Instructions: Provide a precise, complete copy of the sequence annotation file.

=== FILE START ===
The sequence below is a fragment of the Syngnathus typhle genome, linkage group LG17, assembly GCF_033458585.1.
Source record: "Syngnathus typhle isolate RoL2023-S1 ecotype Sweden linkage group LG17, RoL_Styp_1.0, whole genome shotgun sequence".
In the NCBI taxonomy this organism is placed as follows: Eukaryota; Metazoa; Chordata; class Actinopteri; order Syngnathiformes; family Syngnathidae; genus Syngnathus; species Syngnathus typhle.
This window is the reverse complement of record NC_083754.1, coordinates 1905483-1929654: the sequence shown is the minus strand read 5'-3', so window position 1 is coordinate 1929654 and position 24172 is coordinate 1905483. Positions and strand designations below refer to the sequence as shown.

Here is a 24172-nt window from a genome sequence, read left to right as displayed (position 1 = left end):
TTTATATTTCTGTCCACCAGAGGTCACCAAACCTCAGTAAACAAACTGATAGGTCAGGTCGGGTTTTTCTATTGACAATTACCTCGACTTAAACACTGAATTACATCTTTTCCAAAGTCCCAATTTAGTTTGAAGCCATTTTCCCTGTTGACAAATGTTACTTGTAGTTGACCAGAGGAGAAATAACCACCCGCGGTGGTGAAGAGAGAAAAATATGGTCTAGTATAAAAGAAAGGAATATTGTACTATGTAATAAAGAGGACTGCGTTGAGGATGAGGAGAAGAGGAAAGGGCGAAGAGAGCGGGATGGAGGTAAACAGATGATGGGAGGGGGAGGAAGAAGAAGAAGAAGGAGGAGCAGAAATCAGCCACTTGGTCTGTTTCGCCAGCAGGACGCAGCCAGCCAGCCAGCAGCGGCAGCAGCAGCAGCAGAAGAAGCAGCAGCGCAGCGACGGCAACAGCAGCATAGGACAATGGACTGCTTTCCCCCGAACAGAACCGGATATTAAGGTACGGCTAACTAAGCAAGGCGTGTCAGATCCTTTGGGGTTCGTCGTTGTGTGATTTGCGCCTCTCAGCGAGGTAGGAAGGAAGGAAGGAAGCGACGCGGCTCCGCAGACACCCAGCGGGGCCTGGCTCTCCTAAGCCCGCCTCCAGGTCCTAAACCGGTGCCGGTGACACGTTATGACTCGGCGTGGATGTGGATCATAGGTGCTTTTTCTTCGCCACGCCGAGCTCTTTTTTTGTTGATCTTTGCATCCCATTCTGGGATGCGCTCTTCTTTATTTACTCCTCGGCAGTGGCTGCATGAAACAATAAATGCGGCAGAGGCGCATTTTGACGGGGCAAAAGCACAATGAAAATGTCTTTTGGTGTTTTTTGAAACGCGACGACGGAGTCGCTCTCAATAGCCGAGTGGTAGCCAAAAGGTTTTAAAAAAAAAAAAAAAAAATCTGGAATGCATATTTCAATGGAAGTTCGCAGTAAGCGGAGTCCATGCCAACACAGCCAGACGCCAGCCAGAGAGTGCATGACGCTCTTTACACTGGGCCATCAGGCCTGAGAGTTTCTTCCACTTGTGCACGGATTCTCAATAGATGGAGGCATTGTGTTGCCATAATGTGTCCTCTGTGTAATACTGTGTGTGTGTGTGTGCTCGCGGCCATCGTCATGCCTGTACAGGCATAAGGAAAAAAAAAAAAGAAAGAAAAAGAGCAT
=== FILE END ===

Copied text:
The sequence below is a fragment of the Syngnathus typhle genome, linkage group LG17, assembly GCF_033458585.1.
Source record: "Syngnathus typhle isolate RoL2023-S1 ecotype Sweden linkage group LG17, RoL_Styp_1.0, whole genome shotgun sequence".
In the NCBI taxonomy this organism is placed as follows: Eukaryota; Metazoa; Chordata; class Actinopteri; order Syngnathiformes; family Syngnathidae; genus Syngnathus; species Syngnathus typhle.
This window is the reverse complement of record NC_083754.1, coordinates 1905483-1929654: the sequence shown is the minus strand read 5'-3', so window position 1 is coordinate 1929654 and position 24172 is coordinate 1905483. Positions and strand designations below refer to the sequence as shown.

Here is a 24172-nt window from a genome sequence, read left to right as displayed (position 1 = left end):
TTTATATTTCTGTCCACCAGAGGTCACCAAACCTCAGTAAACAAACTGATAGGTCAGGTCGGGTTTTTCTATTGACAATTACCTCGACTTAAACACTGAATTACATCTTTTCCAAAGTCCCAATTTAGTTTGAAGCCATTTTCCCTGTTGACAAATGTTACTTGTAGTTGACCAGAGGAGAAATAACCACCCGCGGTGGTGAAGAGAGAAAAATATGGTCTAGTATAAAAGAAAGGAATATTGTACTATGTAATAAAGAGGACTGCGTTGAGGATGAGGAGAAGAGGAAAGGGCGAAGAGAGCGGGATGGAGGTAAACAGATGATGGGAGGGGGAGGAAGAAGAAGAAGAAGGAGGAGCAGAAATCAGCCACTTGGTCTGTTTCGCCAGCAGGACGCAGCCAGCCAGCCAGCAGCGGCAGCAGCAGCAGCAGAAGAAGCAGCAGCGCAGCGACGGCAACAGCAGCATAGGACAATGGACTGCTTTCCCCCGAACAGAACCGGATATTAAGGTACGGCTAACTAAGCAAGGCGTGTCAGATCCTTTGGGGTTCGTCGTTGTGTGATTTGCGCCTCTCAGCGAGGTAGGAAGGAAGGAAGGAAGCGACGCGGCTCCGCAGACACCCAGCGGGGCCTGGCTCTCCTAAGCCCGCCTCCAGGTCCTAAACCGGTGCCGGTGACACGTTATGACTCGGCGTGGATGTGGATCATAGGTGCTTTTTCTTCGCCACGCCGAGCTCTTTTTTTGTTGATCTTTGCATCCCATTCTGGGATGCGCTCTTCTTTATTTACTCCTCGGCAGTGGCTGCATGAAACAATAAATGCGGCAGAGGCGCATTTTGACGGGGCAAAAGCACAATGAAAATGTCTTTTGGTGTTTTTTGAAACGCGACGACGGAGTCGCTCTCAATAGCCGAGTGGTAGCCAAAAGGTTTTAAAAAAAAAAAAAAAAAATCTGGAATGCATATTTCAATGGAAGTTCGCAGTAAGCGGAGTCCATGCCAACACAGCCAGACGCCAGCCAGAGAGTGCATGACGCTCTTTACACTGGGCCATCAGGCCTGAGAGTTTCTTCCACTTGTGCACGGATTCTCAATAGATGGAGGCATTGTGTTGCCATAATGTGTCCTCTGTGTAATACTGTGTGTGTGTGTGTGCTCGCGGCCATCGTCATGCCTGTACAGGCATAAGGAAAAAAAAAAAAGAAAGAAAAAGAGCAT